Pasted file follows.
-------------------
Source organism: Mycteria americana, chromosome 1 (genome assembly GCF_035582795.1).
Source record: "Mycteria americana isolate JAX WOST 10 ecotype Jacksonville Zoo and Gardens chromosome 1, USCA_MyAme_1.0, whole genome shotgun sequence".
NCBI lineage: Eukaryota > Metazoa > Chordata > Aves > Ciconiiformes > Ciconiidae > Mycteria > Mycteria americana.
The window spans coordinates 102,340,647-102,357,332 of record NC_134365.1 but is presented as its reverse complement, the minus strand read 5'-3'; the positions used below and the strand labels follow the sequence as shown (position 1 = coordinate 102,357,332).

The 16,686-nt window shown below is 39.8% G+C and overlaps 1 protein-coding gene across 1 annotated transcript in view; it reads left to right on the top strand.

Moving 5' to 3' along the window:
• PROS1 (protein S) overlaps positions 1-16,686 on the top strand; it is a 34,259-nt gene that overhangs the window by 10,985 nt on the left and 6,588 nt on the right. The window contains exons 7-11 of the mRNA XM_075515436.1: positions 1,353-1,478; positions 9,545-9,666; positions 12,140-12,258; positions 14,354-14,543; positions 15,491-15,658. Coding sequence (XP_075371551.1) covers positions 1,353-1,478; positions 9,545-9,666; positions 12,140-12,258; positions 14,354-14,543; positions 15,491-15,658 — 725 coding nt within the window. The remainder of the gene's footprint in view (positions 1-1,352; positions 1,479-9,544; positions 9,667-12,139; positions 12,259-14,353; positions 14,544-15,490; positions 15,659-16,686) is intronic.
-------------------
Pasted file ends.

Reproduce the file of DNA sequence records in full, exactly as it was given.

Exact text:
Source organism: Mycteria americana, chromosome 1 (genome assembly GCF_035582795.1).
Source record: "Mycteria americana isolate JAX WOST 10 ecotype Jacksonville Zoo and Gardens chromosome 1, USCA_MyAme_1.0, whole genome shotgun sequence".
NCBI lineage: Eukaryota > Metazoa > Chordata > Aves > Ciconiiformes > Ciconiidae > Mycteria > Mycteria americana.
The window spans coordinates 102,340,647-102,357,332 of record NC_134365.1 but is presented as its reverse complement, the minus strand read 5'-3'; the positions used below and the strand labels follow the sequence as shown (position 1 = coordinate 102,357,332).

The 16,686-nt window shown below is 39.8% G+C and overlaps 1 protein-coding gene across 1 annotated transcript in view; it reads left to right on the top strand.

Moving 5' to 3' along the window:
• PROS1 (protein S) overlaps positions 1-16,686 on the top strand; it is a 34,259-nt gene that overhangs the window by 10,985 nt on the left and 6,588 nt on the right. The window contains exons 7-11 of the mRNA XM_075515436.1: positions 1,353-1,478; positions 9,545-9,666; positions 12,140-12,258; positions 14,354-14,543; positions 15,491-15,658. Coding sequence (XP_075371551.1) covers positions 1,353-1,478; positions 9,545-9,666; positions 12,140-12,258; positions 14,354-14,543; positions 15,491-15,658 — 725 coding nt within the window. The remainder of the gene's footprint in view (positions 1-1,352; positions 1,479-9,544; positions 9,667-12,139; positions 12,259-14,353; positions 14,544-15,490; positions 15,659-16,686) is intronic.